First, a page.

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Camden New Journal - COMMENT
Published: 24 July 2008
The miracle cure in a poisoned chalice

THE miracle cure for so-called dole and benefit scroungers – the blueprint the minister James Purnell unveiled on Monday – has been given gung-ho headlines, especially in the tabloids.
It is bound to affect thousands of people in Camden, and elsewhere.
They are soon to discover that while they are indifferent to high-minded politics – something that goes on in a faraway place known as Westminster – politics is very much interested in them.
The Purnell plan, largely stolen from David Cameron, has been stitched together to win votes from Middle Englanders who are largely in-work.
And with Labour so low in the polls, it is little wonder Mr Purnell has produced this new bag of tricks.
Any government would be failing in its duty if it was not prepared to regularly prune the welfare system.
The Purnell Plan is intended to force long-term unemployed into community work in order to hack away at the billions spent on dole payments.
But has Mr Purnell costed how much it will cost local authorities to police the system? For instance, will extra people have to be employed to manage the gangs of graffiti cleaners and others doing similar community shifts? Won’t all that be horrendously costly?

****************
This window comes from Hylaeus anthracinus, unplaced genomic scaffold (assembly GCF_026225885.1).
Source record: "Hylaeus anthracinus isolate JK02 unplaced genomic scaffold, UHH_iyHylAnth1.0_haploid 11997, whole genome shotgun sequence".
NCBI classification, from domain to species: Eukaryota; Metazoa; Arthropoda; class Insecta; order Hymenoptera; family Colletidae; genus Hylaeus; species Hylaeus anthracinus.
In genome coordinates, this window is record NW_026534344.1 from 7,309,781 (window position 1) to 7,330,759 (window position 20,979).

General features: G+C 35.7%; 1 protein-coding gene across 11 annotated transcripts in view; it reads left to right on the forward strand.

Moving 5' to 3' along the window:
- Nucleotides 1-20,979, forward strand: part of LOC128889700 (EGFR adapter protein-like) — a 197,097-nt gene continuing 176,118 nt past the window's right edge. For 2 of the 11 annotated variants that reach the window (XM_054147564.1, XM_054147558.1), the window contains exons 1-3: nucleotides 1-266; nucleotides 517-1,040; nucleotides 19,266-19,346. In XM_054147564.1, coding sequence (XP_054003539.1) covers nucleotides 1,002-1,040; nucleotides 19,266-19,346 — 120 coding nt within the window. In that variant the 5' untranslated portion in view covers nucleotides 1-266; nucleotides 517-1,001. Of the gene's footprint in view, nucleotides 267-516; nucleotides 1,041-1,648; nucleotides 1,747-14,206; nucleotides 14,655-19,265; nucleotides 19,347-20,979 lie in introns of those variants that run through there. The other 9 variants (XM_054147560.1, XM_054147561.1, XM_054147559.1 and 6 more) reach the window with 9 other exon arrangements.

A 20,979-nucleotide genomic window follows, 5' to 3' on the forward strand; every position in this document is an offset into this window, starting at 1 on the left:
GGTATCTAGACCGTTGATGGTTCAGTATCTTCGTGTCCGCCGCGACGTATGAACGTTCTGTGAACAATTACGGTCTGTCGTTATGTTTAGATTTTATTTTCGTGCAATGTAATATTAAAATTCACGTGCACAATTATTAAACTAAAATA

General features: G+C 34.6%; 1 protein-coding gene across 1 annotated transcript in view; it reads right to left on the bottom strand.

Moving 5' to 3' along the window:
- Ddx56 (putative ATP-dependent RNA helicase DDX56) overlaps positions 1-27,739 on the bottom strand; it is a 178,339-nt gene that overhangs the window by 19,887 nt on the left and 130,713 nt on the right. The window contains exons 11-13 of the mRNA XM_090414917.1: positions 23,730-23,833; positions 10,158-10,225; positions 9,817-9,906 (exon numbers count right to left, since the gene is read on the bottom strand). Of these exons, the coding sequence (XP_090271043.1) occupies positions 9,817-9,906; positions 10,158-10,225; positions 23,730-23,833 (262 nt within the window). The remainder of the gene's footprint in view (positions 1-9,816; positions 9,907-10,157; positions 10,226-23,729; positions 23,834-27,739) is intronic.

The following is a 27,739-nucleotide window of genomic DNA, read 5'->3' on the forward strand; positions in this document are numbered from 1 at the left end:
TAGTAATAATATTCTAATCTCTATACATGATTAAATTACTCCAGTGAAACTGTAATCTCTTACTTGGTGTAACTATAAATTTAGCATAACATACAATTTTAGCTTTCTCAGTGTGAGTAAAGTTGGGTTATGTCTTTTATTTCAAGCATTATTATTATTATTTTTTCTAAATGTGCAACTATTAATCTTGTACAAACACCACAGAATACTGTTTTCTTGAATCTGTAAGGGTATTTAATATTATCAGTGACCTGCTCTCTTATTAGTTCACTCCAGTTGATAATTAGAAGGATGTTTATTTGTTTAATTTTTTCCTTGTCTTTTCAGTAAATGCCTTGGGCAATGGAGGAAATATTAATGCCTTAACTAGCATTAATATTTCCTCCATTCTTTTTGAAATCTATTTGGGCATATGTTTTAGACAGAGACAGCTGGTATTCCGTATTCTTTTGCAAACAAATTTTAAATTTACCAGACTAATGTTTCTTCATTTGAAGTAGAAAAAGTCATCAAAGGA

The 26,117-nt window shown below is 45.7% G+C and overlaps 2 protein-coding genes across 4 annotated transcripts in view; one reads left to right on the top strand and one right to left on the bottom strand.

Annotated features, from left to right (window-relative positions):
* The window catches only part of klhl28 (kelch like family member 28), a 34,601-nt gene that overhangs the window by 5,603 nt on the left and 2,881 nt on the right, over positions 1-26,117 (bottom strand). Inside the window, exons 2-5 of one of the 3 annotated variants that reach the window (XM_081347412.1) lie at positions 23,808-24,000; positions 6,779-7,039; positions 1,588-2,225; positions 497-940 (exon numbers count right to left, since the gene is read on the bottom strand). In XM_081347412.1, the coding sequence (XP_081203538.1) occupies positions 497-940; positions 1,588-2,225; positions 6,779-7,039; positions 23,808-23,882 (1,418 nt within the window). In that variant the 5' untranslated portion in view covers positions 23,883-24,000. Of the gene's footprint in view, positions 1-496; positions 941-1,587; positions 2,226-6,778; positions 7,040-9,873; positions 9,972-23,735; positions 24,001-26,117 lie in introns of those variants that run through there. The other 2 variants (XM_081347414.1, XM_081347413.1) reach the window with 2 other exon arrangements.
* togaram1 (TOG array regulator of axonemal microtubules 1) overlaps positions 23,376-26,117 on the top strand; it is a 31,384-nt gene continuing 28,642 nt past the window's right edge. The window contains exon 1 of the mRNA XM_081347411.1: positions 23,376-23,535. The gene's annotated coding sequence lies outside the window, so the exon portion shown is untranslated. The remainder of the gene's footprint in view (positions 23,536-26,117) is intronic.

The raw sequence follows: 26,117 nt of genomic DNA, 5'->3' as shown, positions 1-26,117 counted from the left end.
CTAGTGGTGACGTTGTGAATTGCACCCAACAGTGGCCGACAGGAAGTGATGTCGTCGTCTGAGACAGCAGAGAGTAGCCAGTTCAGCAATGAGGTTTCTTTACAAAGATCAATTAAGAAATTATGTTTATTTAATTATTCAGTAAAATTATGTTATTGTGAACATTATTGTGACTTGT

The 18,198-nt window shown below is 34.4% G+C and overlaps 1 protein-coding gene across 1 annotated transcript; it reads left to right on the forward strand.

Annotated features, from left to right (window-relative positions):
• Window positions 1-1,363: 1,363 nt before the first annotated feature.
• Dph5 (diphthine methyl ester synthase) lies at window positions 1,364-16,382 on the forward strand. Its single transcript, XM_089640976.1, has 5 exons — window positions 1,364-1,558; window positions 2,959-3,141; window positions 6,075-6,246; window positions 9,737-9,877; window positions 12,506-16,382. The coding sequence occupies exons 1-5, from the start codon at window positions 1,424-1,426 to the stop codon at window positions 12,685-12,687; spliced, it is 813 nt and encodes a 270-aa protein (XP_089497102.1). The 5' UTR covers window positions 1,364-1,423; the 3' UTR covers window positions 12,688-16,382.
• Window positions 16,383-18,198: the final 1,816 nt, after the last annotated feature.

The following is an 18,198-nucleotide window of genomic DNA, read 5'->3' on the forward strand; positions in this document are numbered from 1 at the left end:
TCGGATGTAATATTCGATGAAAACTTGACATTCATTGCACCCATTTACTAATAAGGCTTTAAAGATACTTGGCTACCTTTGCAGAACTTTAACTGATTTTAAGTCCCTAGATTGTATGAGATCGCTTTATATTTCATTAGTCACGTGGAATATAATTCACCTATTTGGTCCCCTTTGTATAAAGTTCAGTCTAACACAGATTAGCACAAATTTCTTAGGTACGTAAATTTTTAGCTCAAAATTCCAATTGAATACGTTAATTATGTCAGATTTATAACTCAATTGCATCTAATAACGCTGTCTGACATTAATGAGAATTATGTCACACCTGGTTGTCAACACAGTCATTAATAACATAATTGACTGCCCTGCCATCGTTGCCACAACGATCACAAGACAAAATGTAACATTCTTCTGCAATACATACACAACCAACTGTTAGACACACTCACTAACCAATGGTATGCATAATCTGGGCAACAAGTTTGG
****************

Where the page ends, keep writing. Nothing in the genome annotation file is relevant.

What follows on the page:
Money saved in one direction will be frittered away in another.
Is this another case of the unintended consequence of ill-thought-out government proposals?
Gordon Brown could provide proper jobs that would help to reduce the dole queues. He could borrow and spend his way out of the recession – along the proven Keynesian track – by, for instance, giving new life to the dying building trade through the creation of a massive council housing programme.
This would, among other things, boost our vulnerable manufacturing industry and stop the flood of jobs pouring out of the building trade.
LAST night (Wednesday) was a bad night for democracy in Camden. Sound arguments, carefully crafted and embraced by hundreds of people, mainly Somers Towners, against the plan to bolt the Frank Barnes School for the Deaf onto the site of Edith Neville school, was swotted away – almost ­arrogantly – by the Lib-Dem/Tory coalition (see page 4). Cries that the plan was part of a speedy decision to set up an Academy school in Swiss Cottage – again against much opposition – went unheeded. A ­triumph for political bigotry over commonsense.

Send your letters to: The Letters Editor, Camden New Journal, 40 Camden Road, London, NW1 9DR or email to The deadline for letters is midday Tuesday. The editor regrets that anonymous letters cannot be published, although names and addresses can be withheld. Please include a full name, postal address and telephone number. Letters may be edited for reasons of space.

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